(e) Jackson asserts that trial counsel was ineffective in failing to object to the testimony of the counselor that “bolstered the truthfulness of the victim.” He argues that the counselor improperly bolstered the victim's testimony when the State asked the counselor, “And by the end, did she tell you exactly what Mr. Jackson had done to her?,” to which the counselor responded, “She [ ] did.” “What is forbidden is expert opinion testimony that directly addresses the credibility of the victim, i.e., ‘I believe the victim; I think the victim is telling the truth[ ].’ “ (Citations and punctuation omitted.) Odom v. State, 243 Ga.App. 227, 228(1), 531 S.E.2d 207 (2000). But the counselor did not give an opinion about whether S.C. was telling the truth, but rather stated simply that S.C. told her what Jackson had done. This testimony did not “directly address[ ] the credibility of the victim.” (Emphasis supplied.) Wright v. State, 327 Ga.App. 658, 661(2)(a), 760 S.E.2d 661 (2014) (after victim told her aunt defendant put his hand down her pants, aunt stated, “When I asked her what—he really done that, she said yeah ․ And I knew;” testimony was not improper bolstering as it was vague and ambiguous and aunt never elaborated what she knew). Because the counselor's testimony was not bolstering here, counsel's failure to object was not deficient. Id. “Failure to make a meritless objection cannot be evidence of ineffective assistance.” Hayes v. State, 262 Ga. 881, 884–885(3)(c), 426 S.E.2d 886 (1993).

(f) Jackson argues that counsel failed to adequately interview and prepare two defense witnesses for trial. Specifically, he contends that counsel's failure resulted in one witness testifying that she met Jackson though “Narcotics Anonymous,” and another witness offering nothing relevant at trial because she stated that she had never been alone with Jackson. Trial counsel testified that he interviewed the first witness, but did not recall cautioning her “not to say certain things and even if I did, I'm sure those things would've came out on cross-examination either way.” Counsel did not recall the second witness' testimony that she had never been alone with Jackson, but the record shows this witness testified that her mother left her brothers and sisters alone in the home with him. Counsel explained that he called these two witnesses to put Jackson's good “character up.” Jackson has failed to show that had these witnesses been better interviewed or prepared, they would not have testified as they did. Additionally, an attorney's instructions to a non-client witness can be explored during cross-examination, resulting in more potential harm from an allegation of coaching. “[Jackson] has offered no evidence to show a reasonable probability that more preparation would have changed the outcome at trial. To show prejudice, a defendant is required to offer more than mere speculation that, absent the counsel's alleged errors, a different result probably would have occurred at trial.” (Citation and punctuation omitted.) Porter v. State, 292 Ga. 292, 295(3)(c), 736 S.E.2d 409 (2013). Moreover, we find no reasonable probability that the complained-of testimony affected the outcome of Jackson's trial.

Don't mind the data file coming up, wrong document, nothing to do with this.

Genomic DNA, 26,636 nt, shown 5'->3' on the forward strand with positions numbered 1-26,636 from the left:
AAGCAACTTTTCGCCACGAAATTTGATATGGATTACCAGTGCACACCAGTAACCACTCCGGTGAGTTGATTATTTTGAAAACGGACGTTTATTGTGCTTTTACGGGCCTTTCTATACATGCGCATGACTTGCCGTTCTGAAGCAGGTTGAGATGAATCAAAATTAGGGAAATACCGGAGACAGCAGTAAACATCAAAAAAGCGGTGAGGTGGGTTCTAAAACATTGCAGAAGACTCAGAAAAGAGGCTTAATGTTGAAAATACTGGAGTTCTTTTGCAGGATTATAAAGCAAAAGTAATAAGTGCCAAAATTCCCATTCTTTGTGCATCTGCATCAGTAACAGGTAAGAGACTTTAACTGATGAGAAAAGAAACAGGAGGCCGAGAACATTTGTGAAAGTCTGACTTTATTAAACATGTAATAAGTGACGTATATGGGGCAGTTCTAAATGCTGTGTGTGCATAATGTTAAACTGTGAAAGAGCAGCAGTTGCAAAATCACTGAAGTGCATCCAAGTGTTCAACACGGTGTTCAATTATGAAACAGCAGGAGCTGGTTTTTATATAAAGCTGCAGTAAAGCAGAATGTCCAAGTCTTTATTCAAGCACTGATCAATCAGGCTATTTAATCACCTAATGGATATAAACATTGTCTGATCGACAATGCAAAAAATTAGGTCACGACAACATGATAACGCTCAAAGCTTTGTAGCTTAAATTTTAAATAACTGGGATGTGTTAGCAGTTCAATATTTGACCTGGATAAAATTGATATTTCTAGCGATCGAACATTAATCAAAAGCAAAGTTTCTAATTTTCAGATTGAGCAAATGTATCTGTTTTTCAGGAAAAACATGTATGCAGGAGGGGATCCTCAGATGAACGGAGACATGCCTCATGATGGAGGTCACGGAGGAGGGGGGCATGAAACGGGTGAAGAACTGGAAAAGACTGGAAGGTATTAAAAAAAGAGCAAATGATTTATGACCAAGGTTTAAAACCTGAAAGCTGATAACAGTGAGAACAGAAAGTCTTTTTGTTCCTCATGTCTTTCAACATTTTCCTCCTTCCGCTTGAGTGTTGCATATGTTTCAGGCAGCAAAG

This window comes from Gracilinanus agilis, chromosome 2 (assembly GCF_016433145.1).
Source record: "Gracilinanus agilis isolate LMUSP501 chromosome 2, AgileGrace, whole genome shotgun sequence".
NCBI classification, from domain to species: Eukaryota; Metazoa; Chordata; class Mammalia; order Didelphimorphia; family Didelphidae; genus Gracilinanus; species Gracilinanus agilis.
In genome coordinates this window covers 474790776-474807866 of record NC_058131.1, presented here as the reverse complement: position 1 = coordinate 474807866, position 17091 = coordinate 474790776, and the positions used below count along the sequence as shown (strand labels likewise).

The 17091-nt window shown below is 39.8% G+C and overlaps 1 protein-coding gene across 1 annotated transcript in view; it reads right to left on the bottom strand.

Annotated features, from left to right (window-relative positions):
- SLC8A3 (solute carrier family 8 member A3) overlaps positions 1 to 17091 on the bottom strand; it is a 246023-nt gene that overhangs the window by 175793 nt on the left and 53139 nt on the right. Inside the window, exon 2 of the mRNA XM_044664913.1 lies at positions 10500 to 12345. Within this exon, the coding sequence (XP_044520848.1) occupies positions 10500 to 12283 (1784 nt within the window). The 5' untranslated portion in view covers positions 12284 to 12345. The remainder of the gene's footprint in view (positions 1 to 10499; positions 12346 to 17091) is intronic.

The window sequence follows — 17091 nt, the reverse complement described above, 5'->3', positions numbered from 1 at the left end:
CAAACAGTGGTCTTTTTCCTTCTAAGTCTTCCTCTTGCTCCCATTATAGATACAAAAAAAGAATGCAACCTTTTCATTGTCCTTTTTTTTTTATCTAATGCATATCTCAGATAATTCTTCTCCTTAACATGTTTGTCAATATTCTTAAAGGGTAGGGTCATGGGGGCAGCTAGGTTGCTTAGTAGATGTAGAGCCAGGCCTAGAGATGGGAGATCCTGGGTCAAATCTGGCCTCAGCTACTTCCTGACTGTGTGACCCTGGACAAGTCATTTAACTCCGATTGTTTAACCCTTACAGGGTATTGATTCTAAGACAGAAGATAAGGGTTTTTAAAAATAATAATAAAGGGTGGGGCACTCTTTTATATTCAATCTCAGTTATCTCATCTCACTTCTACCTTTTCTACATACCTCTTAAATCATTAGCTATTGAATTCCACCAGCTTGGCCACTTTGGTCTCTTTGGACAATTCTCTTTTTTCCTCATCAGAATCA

(g) Jackson claims that trial counsel was ineffective in failing to present testimony regarding the results of S. C.'s physical exam, which he alleges would have shown that S. C.'s hymen was found to be intact. Jackson submitted this report at the second hearing on the motion for new trial. The report stated, “Estrogenized crescentic hymen [with] scalloped edges and normal vascularization․ Normal exam. Does not rule out sexual abuse.”

Although Jackson did not produce the physician's testimony on motion for new trial, counsel testified at the hearing that “there was a note on exam the doctor did not rule out sexual abuse, but I don't believe they exclusively say that they did find signs of any abuse.” Counsel was not asked during the hearing whether his failure to produce the physical exam results was part of his trial strategy. We must therefore presume that counsel's failure to do so was trial strategy and tactics that do not amount to ineffectiveness. See Jones v. State, 304 Ga.App. 109, 114(2)(b), 695 S.E.2d 665 (2010). This conclusion is supported by the record. In closing argument, counsel pointed to the failure of the State to produce any physical evidence of abuse.

Because each ground of ineffectiveness asserted by Jackson fails either one or both prongs of the Strickland test, the trial court did not err in denying his motion for new trial on his claim that he received ineffective assistance of trial counsel. See, e.g., Brock v. State, 270 Ga.App. 250, 254(8), 605 S.E.2d 907 (2004).

Judgment affirmed.

BOGGS, Judge.

BARNES, P. J., and BRANCH, J., concur.